Bringing you the week’s expanding learning time news:
Despite slim savings, more Colorado districts opt for 4-day week
Since the recession hit in 2007, 18 Colorado districts have switched to four-day school weeks — a nearly 30 percent increase. Critics of the four-day week, while acknowledging that even minimal savings can mean a lot to a district, see the practice as adding to an already troubling summer learning loss and flying in the face of trending reform efforts aimed at expanding instructional time. Jennifer Davis, co-founder and president of the National Center on Time & Learning and TSC featured signatory, weighed in by saying, “… the policy decision, at a time when we’re trying to upgrade our education system in America, is in the wrong direction.”
LIFT considers year-round school
The North Carolina legislature authorized nine schools in the Charlotte area to lengthen their school days, but did not authorize any additional funding to pay for the extra costs. Project LIFT, a philanthropic initiative composed of leaders from Charlotte’s largest community and family foundations, have pooled resources—amounting to $55 million—that they would like to use to lengthen the calendar at nine West Charlotte schools. We will keep you updated after the school board votes on the plan in December.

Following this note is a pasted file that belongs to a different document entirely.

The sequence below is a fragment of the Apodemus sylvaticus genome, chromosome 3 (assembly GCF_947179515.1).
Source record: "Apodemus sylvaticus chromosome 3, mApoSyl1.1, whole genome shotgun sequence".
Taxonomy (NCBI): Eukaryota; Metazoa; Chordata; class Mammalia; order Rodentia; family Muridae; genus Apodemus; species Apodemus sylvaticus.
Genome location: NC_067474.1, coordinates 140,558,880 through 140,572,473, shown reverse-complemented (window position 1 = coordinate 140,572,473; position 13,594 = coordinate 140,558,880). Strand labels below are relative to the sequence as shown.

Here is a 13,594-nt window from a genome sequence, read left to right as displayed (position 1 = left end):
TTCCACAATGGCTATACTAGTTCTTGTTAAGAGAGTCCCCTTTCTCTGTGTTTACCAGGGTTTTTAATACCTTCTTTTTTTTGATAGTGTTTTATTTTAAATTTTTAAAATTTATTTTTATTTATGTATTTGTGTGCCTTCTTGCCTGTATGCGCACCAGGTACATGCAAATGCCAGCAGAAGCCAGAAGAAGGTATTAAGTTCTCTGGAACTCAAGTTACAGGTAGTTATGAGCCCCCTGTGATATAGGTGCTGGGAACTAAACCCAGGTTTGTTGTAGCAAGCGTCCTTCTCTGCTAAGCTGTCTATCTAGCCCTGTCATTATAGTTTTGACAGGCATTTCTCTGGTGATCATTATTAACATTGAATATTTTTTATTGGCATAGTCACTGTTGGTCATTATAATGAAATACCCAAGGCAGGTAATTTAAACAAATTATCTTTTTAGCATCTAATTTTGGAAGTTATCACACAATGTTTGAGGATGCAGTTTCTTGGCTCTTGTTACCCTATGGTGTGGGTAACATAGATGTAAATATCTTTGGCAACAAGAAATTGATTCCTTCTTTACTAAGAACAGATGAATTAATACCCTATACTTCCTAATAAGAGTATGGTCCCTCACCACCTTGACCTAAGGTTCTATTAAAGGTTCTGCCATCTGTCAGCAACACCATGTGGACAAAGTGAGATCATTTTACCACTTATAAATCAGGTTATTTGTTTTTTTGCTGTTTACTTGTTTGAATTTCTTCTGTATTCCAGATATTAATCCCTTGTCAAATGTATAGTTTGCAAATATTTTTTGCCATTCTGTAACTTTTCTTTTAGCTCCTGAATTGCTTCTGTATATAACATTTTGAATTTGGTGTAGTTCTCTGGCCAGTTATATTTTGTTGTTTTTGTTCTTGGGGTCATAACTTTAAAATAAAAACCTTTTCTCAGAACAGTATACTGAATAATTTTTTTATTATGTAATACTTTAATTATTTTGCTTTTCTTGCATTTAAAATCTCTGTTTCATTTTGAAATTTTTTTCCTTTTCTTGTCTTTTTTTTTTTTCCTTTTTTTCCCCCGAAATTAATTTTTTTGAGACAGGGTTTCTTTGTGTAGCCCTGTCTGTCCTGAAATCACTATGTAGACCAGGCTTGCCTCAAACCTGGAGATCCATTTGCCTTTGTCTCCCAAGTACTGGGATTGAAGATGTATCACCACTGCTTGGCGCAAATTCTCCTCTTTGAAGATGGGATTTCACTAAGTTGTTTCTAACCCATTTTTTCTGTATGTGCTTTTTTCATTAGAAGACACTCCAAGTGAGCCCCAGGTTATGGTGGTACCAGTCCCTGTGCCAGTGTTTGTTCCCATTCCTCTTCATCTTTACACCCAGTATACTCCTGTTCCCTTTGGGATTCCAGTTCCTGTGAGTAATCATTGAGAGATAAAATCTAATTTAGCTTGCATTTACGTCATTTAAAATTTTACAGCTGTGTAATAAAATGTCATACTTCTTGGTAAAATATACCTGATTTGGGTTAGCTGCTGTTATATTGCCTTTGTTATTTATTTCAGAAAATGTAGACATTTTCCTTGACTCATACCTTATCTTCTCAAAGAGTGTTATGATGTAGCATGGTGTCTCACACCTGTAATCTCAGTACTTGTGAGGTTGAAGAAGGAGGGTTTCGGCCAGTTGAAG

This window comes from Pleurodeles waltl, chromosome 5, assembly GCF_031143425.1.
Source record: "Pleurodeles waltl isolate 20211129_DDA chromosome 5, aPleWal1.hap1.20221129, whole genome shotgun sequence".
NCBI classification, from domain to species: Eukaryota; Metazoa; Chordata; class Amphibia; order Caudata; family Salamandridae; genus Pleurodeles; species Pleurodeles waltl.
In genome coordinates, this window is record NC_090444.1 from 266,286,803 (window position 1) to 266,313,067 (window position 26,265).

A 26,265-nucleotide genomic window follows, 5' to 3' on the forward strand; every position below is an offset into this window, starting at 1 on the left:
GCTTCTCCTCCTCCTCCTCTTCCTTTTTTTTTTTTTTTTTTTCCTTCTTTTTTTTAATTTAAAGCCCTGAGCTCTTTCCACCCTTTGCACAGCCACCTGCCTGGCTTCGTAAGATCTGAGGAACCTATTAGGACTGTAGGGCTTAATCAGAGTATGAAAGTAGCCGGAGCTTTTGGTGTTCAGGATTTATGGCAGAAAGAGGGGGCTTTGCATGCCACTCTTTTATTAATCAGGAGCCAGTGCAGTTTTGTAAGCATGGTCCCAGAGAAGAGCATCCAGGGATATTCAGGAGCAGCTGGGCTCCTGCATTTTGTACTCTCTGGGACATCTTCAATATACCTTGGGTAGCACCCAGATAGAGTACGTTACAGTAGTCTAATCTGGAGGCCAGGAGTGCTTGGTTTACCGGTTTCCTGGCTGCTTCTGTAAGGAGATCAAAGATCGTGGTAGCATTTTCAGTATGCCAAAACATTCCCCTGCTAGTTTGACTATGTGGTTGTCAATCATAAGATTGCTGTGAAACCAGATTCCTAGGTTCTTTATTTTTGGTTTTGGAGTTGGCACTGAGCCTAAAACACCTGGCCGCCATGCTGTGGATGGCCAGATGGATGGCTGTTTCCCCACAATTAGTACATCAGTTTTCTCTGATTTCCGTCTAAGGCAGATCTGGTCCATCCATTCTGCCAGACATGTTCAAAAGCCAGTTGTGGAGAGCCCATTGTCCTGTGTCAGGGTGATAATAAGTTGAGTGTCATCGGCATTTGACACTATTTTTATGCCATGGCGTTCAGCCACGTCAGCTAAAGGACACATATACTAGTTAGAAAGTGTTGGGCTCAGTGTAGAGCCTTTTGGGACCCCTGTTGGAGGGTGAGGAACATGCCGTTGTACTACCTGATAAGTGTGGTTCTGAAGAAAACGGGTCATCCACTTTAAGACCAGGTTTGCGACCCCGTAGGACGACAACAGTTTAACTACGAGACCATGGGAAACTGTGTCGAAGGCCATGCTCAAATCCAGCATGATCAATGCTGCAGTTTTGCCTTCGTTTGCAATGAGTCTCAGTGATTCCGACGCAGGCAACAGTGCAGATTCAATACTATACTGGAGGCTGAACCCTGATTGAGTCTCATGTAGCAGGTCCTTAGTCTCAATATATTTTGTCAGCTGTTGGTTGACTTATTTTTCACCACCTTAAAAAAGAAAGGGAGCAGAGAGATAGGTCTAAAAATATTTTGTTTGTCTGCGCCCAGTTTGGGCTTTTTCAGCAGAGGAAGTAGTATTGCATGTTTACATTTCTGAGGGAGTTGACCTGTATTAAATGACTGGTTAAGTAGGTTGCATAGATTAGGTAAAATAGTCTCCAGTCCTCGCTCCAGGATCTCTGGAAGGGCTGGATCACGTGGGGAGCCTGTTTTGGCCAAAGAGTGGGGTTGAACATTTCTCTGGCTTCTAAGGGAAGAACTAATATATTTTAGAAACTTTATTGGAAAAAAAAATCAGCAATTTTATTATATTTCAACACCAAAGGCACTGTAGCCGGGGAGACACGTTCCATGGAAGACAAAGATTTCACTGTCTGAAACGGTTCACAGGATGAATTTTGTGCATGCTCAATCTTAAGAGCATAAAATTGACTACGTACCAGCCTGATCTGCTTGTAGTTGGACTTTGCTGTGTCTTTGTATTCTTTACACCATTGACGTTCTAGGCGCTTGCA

Most Texans say they’d back tax boost to raise teacher pay
Nearly three-quarters of state registered voters would be willing to pay more in taxes to raise teacher pay, according to a poll released Tuesday by the nonpartisan, nonprofit Texas Lyceum leadership group. Additionally, majorities said that in addition to raising teacher salaries, they’d be willing to pay more in taxes for school staff, construction of new schools, additional instruction in art and music and investment in computers and high-tech equipment.